Critics of Sequester Forget All About BRAC

Nate Beeler / Columbus Dispatch, Cagle CartoonsIt was 25 years ago that our country struggled with what to do with the surplus military bases around the country.  Prudent management of our national budget dictated that a large number  be shuttered and that could be done without any threat to our defense capability.  But, politics and jobs—that was another thing all together.  Politics and jobs--sound a little familiar?  This experience introduced the “BRAC” to America.

When it is all said and done our current “Sequester” is really a form of the Base Realignment and Closure Act of 1988 or “BRAC.”  Under the leadership of then President Ronald Reagan, the Congress passed BRAC to force action, even if it wasn’t political popular with some Senators and Representatives in Washington.  Under the BRAC, a list of military bases and posts that should be closed was submitted for all to see, with a critical caveat—delete as is, or replace—but delete—end of discussion.  It is the same take or leave it philosophy behind the sequester today.

The President has used this difficult appropriations belt tightening to admonish the Congress to what he believes to be the necessity for reforming our tax and budget structure.  The Congress—clearly still badly split along partisan lines, just cannot do it.  So just as with BRAC—we say, ‘fine, we will just cut $85 billion this year, and $1.2 Trillion over the next 10 years, across the board.’  Purists will say no, you are excluding the real problem to tax reform—the politically radioactive entitlements.  Realists will say, ‘One thing at a time—at least we are getting started to balance this monster.’

As former lawmaker, I think the good of sequestration clearly outweighs the bad.  It is a healthy wack at a budget which totals in the trillions.  It is a start, and will sensitize the faint of heart—mainly the tepid members of Congress, that the process is real and is going to really hurt.  But it is going to happen, and there is no going back.  Actually I think the cultural shock of the sequestration process is going to position our leaders and our country to now move into the next phase of tax and budget reform—the entitlements.  None of the reforms to be considered will qualify for “Profiles in Courage” Awards, but at least the dialogue will seriously begin about Social Security/Medicare start dates, COLA formulas, and co-pays, in earnest.  The often-maligned term of loopholes will now start getting serious attention.  The Republican mantra of outsourcing, vouchers, and triggers will re-surface during each discussion.  It will really be the BRAC discussion of 25 years ago, all over again.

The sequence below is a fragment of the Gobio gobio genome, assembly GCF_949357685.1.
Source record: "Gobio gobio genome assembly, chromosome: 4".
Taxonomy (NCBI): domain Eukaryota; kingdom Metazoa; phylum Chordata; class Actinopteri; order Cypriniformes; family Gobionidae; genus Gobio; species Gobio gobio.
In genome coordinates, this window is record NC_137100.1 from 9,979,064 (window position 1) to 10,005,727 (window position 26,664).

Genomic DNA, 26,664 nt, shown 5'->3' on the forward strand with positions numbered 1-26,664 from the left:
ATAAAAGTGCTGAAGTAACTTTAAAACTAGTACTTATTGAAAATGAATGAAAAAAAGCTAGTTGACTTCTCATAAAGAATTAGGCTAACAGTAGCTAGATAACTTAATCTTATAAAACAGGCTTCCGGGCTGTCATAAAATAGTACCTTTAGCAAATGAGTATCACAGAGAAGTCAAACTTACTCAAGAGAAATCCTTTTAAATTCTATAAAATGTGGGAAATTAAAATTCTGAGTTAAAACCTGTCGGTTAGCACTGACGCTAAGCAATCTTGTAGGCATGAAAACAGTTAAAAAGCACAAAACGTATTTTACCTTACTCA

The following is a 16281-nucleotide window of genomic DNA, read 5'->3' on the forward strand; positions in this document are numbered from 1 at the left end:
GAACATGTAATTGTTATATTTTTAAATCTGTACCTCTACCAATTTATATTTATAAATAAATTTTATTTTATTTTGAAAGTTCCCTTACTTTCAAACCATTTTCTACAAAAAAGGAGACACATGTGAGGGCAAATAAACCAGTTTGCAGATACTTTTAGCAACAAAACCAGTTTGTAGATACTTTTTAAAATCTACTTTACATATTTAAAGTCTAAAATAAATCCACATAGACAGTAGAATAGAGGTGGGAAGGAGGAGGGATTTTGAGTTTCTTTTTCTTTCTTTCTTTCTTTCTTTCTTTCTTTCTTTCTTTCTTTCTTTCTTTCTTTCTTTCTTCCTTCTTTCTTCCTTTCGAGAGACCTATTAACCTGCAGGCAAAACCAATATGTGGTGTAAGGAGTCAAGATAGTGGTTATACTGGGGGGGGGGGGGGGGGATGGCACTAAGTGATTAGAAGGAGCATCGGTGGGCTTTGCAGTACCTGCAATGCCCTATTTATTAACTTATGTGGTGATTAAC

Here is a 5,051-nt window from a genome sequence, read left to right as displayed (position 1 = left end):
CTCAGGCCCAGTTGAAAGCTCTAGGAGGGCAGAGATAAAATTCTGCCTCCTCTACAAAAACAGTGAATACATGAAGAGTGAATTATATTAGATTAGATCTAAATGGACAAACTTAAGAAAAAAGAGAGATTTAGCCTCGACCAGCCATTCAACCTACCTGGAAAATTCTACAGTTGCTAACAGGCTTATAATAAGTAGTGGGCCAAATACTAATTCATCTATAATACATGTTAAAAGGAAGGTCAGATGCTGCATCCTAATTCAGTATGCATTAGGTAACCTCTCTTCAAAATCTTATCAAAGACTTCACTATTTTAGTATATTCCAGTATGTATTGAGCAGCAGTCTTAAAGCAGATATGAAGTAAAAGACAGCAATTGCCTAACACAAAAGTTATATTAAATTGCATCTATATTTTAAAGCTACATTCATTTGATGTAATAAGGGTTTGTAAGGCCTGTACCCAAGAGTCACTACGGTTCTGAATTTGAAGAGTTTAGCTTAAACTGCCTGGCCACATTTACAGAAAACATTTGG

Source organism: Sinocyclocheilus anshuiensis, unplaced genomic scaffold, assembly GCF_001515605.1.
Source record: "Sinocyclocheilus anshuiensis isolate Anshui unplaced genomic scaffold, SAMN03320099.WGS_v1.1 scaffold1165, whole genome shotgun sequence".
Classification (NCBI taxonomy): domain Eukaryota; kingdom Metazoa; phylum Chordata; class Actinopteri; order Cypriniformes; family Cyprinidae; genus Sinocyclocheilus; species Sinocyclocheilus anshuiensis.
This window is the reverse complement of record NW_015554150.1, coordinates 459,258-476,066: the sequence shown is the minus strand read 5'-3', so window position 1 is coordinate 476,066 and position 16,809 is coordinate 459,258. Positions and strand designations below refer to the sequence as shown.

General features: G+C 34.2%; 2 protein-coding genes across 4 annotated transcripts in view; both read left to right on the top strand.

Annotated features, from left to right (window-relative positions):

So, if my prediction comes true, it will be an ugly painful process—that is, the whole experience of sequestration.  But the ends will probably justify the means.  The numbers will be closer to where they need to be.  The market will be euphoric, and members of Congress will stop attacking each other, and start really attacking tax and budget reform.  And the successful process which started 25 years ago is attributable, at least in part, to the BRAC and President Ronald Reagan. 

Way to go Gipper.

Robert W. McKnight is a former Florida state senator and representative, who represented South Dade County and the Florida Keys from 1974-1982. He has written two books on Florida politics and is a political commentator on Facing Florida and for The Huffington Post and The Contributor.  He also has a political blog and can be reached at bob@flpoliticalcommentary.com.

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